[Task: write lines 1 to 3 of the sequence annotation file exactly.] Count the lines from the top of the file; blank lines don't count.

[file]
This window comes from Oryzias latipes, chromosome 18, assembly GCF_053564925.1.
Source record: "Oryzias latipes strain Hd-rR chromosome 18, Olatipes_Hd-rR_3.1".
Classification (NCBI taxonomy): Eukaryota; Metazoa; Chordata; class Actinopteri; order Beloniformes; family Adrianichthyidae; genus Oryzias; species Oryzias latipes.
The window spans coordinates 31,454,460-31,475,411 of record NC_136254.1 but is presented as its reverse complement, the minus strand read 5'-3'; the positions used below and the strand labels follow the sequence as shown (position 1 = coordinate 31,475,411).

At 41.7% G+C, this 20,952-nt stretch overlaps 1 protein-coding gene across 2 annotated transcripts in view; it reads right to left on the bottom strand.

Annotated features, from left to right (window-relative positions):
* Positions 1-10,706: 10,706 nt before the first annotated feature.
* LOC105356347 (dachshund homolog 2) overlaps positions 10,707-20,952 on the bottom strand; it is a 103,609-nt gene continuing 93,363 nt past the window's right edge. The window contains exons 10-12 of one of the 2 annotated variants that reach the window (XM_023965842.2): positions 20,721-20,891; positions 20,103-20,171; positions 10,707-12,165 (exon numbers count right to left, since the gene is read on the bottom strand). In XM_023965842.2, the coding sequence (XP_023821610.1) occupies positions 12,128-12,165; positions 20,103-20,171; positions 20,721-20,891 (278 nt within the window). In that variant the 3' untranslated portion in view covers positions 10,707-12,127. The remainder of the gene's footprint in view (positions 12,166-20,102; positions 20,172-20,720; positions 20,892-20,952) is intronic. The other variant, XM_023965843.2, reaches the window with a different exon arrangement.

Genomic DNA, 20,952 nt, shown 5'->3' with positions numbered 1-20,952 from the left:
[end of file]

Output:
This window comes from Oryzias latipes, chromosome 18, assembly GCF_053564925.1.
Source record: "Oryzias latipes strain Hd-rR chromosome 18, Olatipes_Hd-rR_3.1".
Classification (NCBI taxonomy): Eukaryota; Metazoa; Chordata; class Actinopteri; order Beloniformes; family Adrianichthyidae; genus Oryzias; species Oryzias latipes.